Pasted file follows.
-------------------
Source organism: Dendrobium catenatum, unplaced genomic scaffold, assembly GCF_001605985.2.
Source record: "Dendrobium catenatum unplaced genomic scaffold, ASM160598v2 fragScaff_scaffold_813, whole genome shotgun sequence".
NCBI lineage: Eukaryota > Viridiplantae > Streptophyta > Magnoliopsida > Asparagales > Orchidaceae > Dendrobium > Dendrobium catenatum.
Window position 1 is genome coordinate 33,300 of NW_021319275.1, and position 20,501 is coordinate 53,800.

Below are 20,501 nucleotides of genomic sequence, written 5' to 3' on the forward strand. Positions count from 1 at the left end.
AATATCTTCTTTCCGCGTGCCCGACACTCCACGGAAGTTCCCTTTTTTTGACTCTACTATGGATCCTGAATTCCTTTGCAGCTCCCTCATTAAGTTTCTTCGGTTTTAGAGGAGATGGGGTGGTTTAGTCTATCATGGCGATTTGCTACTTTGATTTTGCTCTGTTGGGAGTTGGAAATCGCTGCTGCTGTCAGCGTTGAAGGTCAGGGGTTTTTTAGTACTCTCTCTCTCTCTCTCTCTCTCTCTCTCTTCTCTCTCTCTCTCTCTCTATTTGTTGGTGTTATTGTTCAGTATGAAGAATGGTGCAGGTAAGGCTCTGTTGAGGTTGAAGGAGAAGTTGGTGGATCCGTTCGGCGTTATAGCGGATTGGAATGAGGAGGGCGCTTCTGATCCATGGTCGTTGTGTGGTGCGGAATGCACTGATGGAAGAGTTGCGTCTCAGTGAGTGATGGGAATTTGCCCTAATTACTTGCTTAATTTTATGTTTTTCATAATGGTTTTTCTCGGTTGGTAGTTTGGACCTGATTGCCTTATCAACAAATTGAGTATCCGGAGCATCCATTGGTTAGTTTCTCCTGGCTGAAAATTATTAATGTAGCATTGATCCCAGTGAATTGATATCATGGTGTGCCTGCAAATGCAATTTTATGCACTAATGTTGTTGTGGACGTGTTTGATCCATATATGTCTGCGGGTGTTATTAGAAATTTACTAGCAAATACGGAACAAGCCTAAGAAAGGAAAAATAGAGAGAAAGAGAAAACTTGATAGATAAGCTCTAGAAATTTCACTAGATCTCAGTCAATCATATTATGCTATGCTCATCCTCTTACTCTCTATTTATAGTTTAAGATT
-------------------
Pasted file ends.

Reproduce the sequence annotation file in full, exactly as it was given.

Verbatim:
Source organism: Dendrobium catenatum, unplaced genomic scaffold, assembly GCF_001605985.2.
Source record: "Dendrobium catenatum unplaced genomic scaffold, ASM160598v2 fragScaff_scaffold_813, whole genome shotgun sequence".
NCBI lineage: Eukaryota > Viridiplantae > Streptophyta > Magnoliopsida > Asparagales > Orchidaceae > Dendrobium > Dendrobium catenatum.
Window position 1 is genome coordinate 33,300 of NW_021319275.1, and position 20,501 is coordinate 53,800.

Below are 20,501 nucleotides of genomic sequence, written 5' to 3' on the forward strand. Positions count from 1 at the left end.
AATATCTTCTTTCCGCGTGCCCGACACTCCACGGAAGTTCCCTTTTTTTGACTCTACTATGGATCCTGAATTCCTTTGCAGCTCCCTCATTAAGTTTCTTCGGTTTTAGAGGAGATGGGGTGGTTTAGTCTATCATGGCGATTTGCTACTTTGATTTTGCTCTGTTGGGAGTTGGAAATCGCTGCTGCTGTCAGCGTTGAAGGTCAGGGGTTTTTTAGTACTCTCTCTCTCTCTCTCTCTCTCTCTCTCTTCTCTCTCTCTCTCTCTCTATTTGTTGGTGTTATTGTTCAGTATGAAGAATGGTGCAGGTAAGGCTCTGTTGAGGTTGAAGGAGAAGTTGGTGGATCCGTTCGGCGTTATAGCGGATTGGAATGAGGAGGGCGCTTCTGATCCATGGTCGTTGTGTGGTGCGGAATGCACTGATGGAAGAGTTGCGTCTCAGTGAGTGATGGGAATTTGCCCTAATTACTTGCTTAATTTTATGTTTTTCATAATGGTTTTTCTCGGTTGGTAGTTTGGACCTGATTGCCTTATCAACAAATTGAGTATCCGGAGCATCCATTGGTTAGTTTCTCCTGGCTGAAAATTATTAATGTAGCATTGATCCCAGTGAATTGATATCATGGTGTGCCTGCAAATGCAATTTTATGCACTAATGTTGTTGTGGACGTGTTTGATCCATATATGTCTGCGGGTGTTATTAGAAATTTACTAGCAAATACGGAACAAGCCTAAGAAAGGAAAAATAGAGAGAAAGAGAAAACTTGATAGATAAGCTCTAGAAATTTCACTAGATCTCAGTCAATCATATTATGCTATGCTCATCCTCTTACTCTCTATTTATAGTTTAAGATT